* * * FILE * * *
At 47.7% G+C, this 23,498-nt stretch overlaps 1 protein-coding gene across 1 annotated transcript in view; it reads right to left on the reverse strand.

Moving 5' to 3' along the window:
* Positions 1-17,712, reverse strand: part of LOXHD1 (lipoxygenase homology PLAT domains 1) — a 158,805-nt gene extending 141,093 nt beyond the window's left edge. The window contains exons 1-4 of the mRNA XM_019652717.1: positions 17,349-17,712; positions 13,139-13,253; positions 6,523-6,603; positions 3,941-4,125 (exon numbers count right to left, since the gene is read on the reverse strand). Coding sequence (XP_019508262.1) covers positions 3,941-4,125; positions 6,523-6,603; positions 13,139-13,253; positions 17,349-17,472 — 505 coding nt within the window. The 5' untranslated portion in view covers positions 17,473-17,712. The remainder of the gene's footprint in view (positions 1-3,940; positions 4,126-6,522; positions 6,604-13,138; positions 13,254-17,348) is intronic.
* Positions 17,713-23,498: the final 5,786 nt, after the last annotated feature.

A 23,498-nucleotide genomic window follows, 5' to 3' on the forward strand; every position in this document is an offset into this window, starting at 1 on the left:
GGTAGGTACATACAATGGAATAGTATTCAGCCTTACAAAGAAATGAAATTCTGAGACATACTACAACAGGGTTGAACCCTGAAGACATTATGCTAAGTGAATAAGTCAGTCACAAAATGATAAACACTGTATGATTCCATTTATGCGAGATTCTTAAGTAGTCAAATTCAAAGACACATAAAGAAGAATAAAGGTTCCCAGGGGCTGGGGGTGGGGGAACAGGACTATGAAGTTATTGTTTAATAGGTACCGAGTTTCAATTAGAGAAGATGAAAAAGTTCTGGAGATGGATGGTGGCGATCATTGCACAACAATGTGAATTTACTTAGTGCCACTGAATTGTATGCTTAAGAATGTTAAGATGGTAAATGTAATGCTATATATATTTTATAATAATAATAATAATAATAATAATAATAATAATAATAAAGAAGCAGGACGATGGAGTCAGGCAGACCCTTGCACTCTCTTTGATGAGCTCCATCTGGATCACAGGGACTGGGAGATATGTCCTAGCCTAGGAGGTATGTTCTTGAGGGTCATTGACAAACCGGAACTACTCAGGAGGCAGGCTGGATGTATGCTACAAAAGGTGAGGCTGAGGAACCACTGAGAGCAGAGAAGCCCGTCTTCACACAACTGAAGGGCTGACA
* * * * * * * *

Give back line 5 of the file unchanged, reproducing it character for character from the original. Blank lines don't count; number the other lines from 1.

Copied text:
A 23,498-nucleotide genomic window follows, 5' to 3' on the forward strand; every position in this document is an offset into this window, starting at 1 on the left: